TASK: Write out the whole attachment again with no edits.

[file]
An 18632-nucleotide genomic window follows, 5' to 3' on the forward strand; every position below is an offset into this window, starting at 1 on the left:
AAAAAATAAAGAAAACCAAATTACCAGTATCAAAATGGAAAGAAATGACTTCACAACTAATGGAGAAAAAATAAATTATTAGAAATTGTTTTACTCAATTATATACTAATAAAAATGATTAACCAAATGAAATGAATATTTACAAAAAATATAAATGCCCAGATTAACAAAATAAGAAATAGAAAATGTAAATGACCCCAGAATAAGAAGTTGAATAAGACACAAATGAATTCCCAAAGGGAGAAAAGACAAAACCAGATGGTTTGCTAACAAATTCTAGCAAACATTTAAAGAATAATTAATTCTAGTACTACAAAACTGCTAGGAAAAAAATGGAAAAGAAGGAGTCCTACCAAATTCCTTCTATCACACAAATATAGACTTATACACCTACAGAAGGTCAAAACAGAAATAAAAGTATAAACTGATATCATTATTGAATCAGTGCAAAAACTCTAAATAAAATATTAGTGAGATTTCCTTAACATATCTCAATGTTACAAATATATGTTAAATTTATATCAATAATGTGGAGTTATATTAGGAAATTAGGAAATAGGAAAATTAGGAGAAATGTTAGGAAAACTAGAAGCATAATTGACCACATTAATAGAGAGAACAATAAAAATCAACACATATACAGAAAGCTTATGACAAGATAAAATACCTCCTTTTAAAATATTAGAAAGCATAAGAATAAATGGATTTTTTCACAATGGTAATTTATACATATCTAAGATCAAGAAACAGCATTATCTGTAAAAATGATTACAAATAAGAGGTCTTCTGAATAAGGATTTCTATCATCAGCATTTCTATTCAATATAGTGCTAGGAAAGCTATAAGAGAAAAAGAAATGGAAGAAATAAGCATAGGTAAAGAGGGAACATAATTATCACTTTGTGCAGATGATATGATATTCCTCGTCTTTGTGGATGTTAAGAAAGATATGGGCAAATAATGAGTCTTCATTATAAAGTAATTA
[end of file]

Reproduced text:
An 18632-nucleotide genomic window follows, 5' to 3' on the forward strand; every position below is an offset into this window, starting at 1 on the left:
AAAAAATAAAGAAAACCAAATTACCAGTATCAAAATGGAAAGAAATGACTTCACAACTAATGGAGAAAAAATAAATTATTAGAAATTGTTTTACTCAATTATATACTAATAAAAATGATTAACCAAATGAAATGAATATTTACAAAAAATATAAATGCCCAGATTAACAAAATAAGAAATAGAAAATGTAAATGACCCCAGAATAAGAAGTTGAATAAGACACAAATGAATTCCCAAAGGGAGAAAAGACAAAACCAGATGGTTTGCTAACAAATTCTAGCAAACATTTAAAGAATAATTAATTCTAGTACTACAAAACTGCTAGGAAAAAAATGGAAAAGAAGGAGTCCTACCAAATTCCTTCTATCACACAAATATAGACTTATACACCTACAGAAGGTCAAAACAGAAATAAAAGTATAAACTGATATCATTATTGAATCAGTGCAAAAACTCTAAATAAAATATTAGTGAGATTTCCTTAACATATCTCAATGTTACAAATATATGTTAAATTTATATCAATAATGTGGAGTTATATTAGGAAATTAGGAAATAGGAAAATTAGGAGAAATGTTAGGAAAACTAGAAGCATAATTGACCACATTAATAGAGAGAACAATAAAAATCAACACATATACAGAAAGCTTATGACAAGATAAAATACCTCCTTTTAAAATATTAGAAAGCATAAGAATAAATGGATTTTTTCACAATGGTAATTTATACATATCTAAGATCAAGAAACAGCATTATCTGTAAAAATGATTACAAATAAGAGGTCTTCTGAATAAGGATTTCTATCATCAGCATTTCTATTCAATATAGTGCTAGGAAAGCTATAAGAGAAAAAGAAATGGAAGAAATAAGCATAGGTAAAGAGGGAACATAATTATCACTTTGTGCAGATGATATGATATTCCTCGTCTTTGTGGATGTTAAGAAAGATATGGGCAAATAATGAGTCTTCATTATAAAGTAATTA